The Irish No vote is on a much more substantial turnout than the 35% of Nice One in 2001. The No majority is much stronger. It reflects much wider concern at the way the EU project is going. Representative members of the Irish political class have broken with the predominant uncritical consensus on the Euro-Federalist project – Shane Ross, Declan Ganley, Bruce Arnold, Ben Dunne, Gay Byrne, Ulick McEvaddy, Prof. Ray Kinsella, Gerard Hogan,

This provides Ireland and Europe with an opportunity to take a fundamental look at the EU integration process.

Neither the Irish people nor the peoples of the other EU countries want an EU that is given the constitutional form of a State, as the Lisbon Treaty and the EU Constitiution proposed, even though this issue was not highlighted in the referendum. The peoples of Europe will not tolerate such a fundamental subversion of their national democracy and independence. Even if this federalised EU were to be brought off, it would not be sustainable.

Instead of the “period of reflection” which was supposed to follow the French and Dutch No votes in 2005, and which turned out to be an excuse for repackaging the rejected Constitution in the form of the Lisbon Treaty, Europe now needs a period of consultation – with its own peoples, with citizens everywhere – and not just a matter of Brussels talking to Brussels.

The best course now is to return to the aspirations of the Laeken Declaration, which called for democracy, transparency and closeness to the people. The EU Member States should now go back to the drawing-board, for their own sakes, for Ireland’s sake and for Europe’s.

Fundamental to any new Treaty is Lisbon’s population-based voting system which is not acceoptable to Ireland or to other smaller States, for it represents a power-grab by the Big States. Each State must retain its national Commissioner, a demand that does not require the opening of the Treaty.

Each State must retain the right to decide who its national Commissioner is, instead of that right being altered to a right to make “suggestions” only. Any future new Treaty should contain special Protocols to safeguard Ireland’s position as regards company taxation, public services, fundamental rights or mutual defence commitments. Laws in Brussels should only be made by people who are directly elected to make them, eitherin the European Parliament or National Parliaments. These are fundamental principles of democracy.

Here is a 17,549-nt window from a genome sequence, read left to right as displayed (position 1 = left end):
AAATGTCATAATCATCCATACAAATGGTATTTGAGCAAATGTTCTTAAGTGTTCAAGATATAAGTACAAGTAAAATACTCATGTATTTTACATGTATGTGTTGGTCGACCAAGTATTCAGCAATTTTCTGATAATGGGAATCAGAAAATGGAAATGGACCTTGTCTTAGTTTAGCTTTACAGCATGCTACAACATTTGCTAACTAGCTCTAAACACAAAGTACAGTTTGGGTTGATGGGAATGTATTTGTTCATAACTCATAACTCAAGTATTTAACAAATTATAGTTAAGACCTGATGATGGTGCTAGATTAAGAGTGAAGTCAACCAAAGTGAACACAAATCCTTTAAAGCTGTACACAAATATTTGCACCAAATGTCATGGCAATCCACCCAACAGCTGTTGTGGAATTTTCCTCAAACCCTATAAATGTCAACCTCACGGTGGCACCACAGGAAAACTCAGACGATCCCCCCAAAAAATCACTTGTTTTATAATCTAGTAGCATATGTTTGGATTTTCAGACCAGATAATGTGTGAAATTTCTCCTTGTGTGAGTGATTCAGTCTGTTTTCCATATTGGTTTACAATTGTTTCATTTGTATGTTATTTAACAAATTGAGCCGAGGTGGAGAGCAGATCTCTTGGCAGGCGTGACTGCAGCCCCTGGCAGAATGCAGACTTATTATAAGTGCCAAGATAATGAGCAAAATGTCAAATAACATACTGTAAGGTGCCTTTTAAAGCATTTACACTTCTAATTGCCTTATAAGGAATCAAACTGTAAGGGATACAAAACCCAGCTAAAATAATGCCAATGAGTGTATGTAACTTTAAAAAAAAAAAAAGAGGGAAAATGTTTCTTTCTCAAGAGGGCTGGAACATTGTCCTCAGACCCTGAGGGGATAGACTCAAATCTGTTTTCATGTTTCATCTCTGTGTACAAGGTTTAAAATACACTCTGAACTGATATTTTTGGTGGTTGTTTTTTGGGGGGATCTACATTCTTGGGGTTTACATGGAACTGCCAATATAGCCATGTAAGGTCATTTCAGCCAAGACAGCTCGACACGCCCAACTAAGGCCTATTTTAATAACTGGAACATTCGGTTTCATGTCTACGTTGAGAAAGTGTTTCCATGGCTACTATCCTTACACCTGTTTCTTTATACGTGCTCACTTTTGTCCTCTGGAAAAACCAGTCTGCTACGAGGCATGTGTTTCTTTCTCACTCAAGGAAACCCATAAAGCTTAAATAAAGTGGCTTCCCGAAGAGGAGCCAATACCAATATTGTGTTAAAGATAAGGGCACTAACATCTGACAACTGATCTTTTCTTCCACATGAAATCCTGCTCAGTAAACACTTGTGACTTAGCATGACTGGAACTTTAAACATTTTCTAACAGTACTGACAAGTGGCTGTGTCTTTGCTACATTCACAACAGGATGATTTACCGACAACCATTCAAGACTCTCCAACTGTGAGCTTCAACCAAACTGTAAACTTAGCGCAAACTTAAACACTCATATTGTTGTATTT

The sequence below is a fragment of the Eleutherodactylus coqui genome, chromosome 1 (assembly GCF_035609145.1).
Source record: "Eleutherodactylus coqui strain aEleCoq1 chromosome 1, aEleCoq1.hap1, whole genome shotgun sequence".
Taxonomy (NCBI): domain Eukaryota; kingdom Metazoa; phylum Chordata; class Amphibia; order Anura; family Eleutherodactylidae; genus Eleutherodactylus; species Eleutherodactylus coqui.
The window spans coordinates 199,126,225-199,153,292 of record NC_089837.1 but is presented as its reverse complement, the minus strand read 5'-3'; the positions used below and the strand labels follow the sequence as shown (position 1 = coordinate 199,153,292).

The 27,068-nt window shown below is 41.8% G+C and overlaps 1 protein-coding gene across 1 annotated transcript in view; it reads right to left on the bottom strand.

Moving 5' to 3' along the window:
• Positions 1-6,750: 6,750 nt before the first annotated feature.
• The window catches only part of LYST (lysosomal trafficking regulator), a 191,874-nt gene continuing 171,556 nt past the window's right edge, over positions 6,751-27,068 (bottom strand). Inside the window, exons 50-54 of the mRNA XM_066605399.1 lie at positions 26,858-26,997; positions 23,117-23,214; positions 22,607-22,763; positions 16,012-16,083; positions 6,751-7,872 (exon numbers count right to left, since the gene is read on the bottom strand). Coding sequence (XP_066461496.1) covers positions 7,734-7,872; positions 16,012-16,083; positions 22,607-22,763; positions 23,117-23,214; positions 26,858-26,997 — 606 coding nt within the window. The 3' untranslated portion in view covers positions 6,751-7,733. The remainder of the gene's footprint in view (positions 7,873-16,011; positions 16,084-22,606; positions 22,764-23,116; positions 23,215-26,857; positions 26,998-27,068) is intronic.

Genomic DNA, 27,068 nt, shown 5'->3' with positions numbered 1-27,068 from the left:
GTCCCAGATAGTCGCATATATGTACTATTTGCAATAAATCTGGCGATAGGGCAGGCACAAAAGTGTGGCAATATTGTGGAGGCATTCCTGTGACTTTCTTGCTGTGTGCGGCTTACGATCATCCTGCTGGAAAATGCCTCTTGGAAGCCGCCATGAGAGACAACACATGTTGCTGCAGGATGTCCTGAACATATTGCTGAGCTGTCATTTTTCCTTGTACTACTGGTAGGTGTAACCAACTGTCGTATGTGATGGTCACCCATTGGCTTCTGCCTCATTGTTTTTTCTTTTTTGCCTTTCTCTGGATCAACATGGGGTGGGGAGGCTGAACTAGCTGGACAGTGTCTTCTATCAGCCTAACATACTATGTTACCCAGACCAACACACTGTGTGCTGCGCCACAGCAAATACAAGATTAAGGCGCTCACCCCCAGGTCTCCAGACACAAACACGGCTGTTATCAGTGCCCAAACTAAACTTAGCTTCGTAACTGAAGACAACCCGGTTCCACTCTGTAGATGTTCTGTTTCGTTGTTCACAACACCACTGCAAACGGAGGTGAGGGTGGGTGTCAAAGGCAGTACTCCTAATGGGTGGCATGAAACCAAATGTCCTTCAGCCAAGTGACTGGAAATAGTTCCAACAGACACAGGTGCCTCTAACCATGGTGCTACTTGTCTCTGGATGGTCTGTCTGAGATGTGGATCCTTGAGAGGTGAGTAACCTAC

Anthony Coughlan
Secretary

A funny Lisbon Video



http://www.youtube.com/watch?v=mgRLs4_1KI0

Lisbon Treaty: Where is this all going?

1. Harmonisation of Corporate Tax;

2. Losing permanent Commissioner, Halving voting strength;

3. The “Blank Cheque” Self-Amending power;

4. Superiority of all EU law over Irish Constitution;

5. Lisbon origin in rejected EU Constitution.

* Where is this all going? Harmonisation of Corporate tax:

Article 2.79 of the Lisbon Treaty would insert a six-word amendment -”and to avoid distorton of competition” – into the Article of the existing European Treaties dealing with harmonising indirect taxes – Article 113.

This would enable the European Court of Justice, which adjudicates on competition matters, to decide that Ireland’s 12.5% rate of company tax, as against Germany’s 30%, is a distortion of competition which breaches the Treaty Articles dealing with the internal market (Art. 26 and Arts.101-9 TFEU) in relation to which qualified majority voting on the Council of Ministers applies.

The Irish Government’s veto under Article 113 would thus be irrelevant.

* Where is this all going? Loss of permanent Commissioner and reduction in voting strength:

– Lisbon removes any Irish voice from the EU Commission, the body which has the monopoly of proposing all EU laws, for five years out of every 15 (Art.17.5 TEU).

– Lisbon abolishes our right to decide who the Irish Commissioner is when it comes to our turn to be on the Commission, replacing it by a right to make “suggestions” only for the Commission President to decide (Art.17.7 TEU).

– Lisbon Treaty would double Germany’s say on the EU Council of Ministers; Ireland’s voting weight would be more than halved to 1% (Art.16 TEU).

* Where is this all going? The self-amending Treaty:

– This could be Ireland’s last referendum on Europe – the EU can acquire new competences without another treaty, like signing a blank cheque.

– Lisbon would permit the EU Prime Ministers to shift most of the remaining EU policy areas where unanimity still exists, to majority voting, without need for new EU Treaties or referendums (Art.48 TEU).

* Where is this all going? The dilution of Bunreacht na hEireann and the superiority of EU law:

EU law is already superior to Irish law. Lisbon would further weaken Irish control by adding more competences and powers to the EU.

– It hands over to the EU the power to make laws binding on us in 32 new policy areas, such as crime, justice and policing, public services, immigration, energy, transport, tourism, sport, culture, public health, the EU budget etc.

– It removes a national veto in 68 areas

– Lisbon will give the EU Court of Justice the power to decide our rights as EU citizens – Ireland’s Supreme Court would no longer have the final say (Art.6 TEU).

* Where is this all going? The Treaty’s origin in the EU Constitution:

– The Lisbon treaty is a repackaged version of the EU Constitution (96% the same). France and the Netherlands both rejected it, people across Europe have felt increasing unease about the EU project.